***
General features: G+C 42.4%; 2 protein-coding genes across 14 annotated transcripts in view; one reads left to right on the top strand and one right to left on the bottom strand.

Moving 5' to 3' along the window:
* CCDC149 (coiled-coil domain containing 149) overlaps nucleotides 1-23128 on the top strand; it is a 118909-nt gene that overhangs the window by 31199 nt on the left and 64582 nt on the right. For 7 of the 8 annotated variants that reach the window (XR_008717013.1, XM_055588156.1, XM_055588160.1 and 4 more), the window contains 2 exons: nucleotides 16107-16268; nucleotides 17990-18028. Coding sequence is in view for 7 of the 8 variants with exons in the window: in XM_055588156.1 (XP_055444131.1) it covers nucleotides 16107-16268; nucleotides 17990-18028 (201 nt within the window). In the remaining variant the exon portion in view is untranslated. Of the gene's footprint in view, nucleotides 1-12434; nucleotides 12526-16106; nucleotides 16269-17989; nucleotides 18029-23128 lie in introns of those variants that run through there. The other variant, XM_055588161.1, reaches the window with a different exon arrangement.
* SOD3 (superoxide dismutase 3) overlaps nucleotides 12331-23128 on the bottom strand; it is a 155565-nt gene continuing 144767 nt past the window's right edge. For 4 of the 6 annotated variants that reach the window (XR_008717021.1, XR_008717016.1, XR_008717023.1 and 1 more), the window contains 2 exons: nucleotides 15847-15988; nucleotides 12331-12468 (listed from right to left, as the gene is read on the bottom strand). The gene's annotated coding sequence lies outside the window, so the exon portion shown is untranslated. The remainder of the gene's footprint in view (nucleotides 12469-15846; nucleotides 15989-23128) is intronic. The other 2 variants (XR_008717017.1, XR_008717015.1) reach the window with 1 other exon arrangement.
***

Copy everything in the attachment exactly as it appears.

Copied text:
General features: G+C 42.4%; 2 protein-coding genes across 14 annotated transcripts in view; one reads left to right on the top strand and one right to left on the bottom strand.

Moving 5' to 3' along the window:
* CCDC149 (coiled-coil domain containing 149) overlaps nucleotides 1-23128 on the top strand; it is a 118909-nt gene that overhangs the window by 31199 nt on the left and 64582 nt on the right. For 7 of the 8 annotated variants that reach the window (XR_008717013.1, XM_055588156.1, XM_055588160.1 and 4 more), the window contains 2 exons: nucleotides 16107-16268; nucleotides 17990-18028. Coding sequence is in view for 7 of the 8 variants with exons in the window: in XM_055588156.1 (XP_055444131.1) it covers nucleotides 16107-16268; nucleotides 17990-18028 (201 nt within the window). In the remaining variant the exon portion in view is untranslated. Of the gene's footprint in view, nucleotides 1-12434; nucleotides 12526-16106; nucleotides 16269-17989; nucleotides 18029-23128 lie in introns of those variants that run through there. The other variant, XM_055588161.1, reaches the window with a different exon arrangement.
* SOD3 (superoxide dismutase 3) overlaps nucleotides 12331-23128 on the bottom strand; it is a 155565-nt gene continuing 144767 nt past the window's right edge. For 4 of the 6 annotated variants that reach the window (XR_008717021.1, XR_008717016.1, XR_008717023.1 and 1 more), the window contains 2 exons: nucleotides 15847-15988; nucleotides 12331-12468 (listed from right to left, as the gene is read on the bottom strand). The gene's annotated coding sequence lies outside the window, so the exon portion shown is untranslated. The remainder of the gene's footprint in view (nucleotides 12469-15846; nucleotides 15989-23128) is intronic. The other 2 variants (XR_008717017.1, XR_008717015.1) reach the window with 1 other exon arrangement.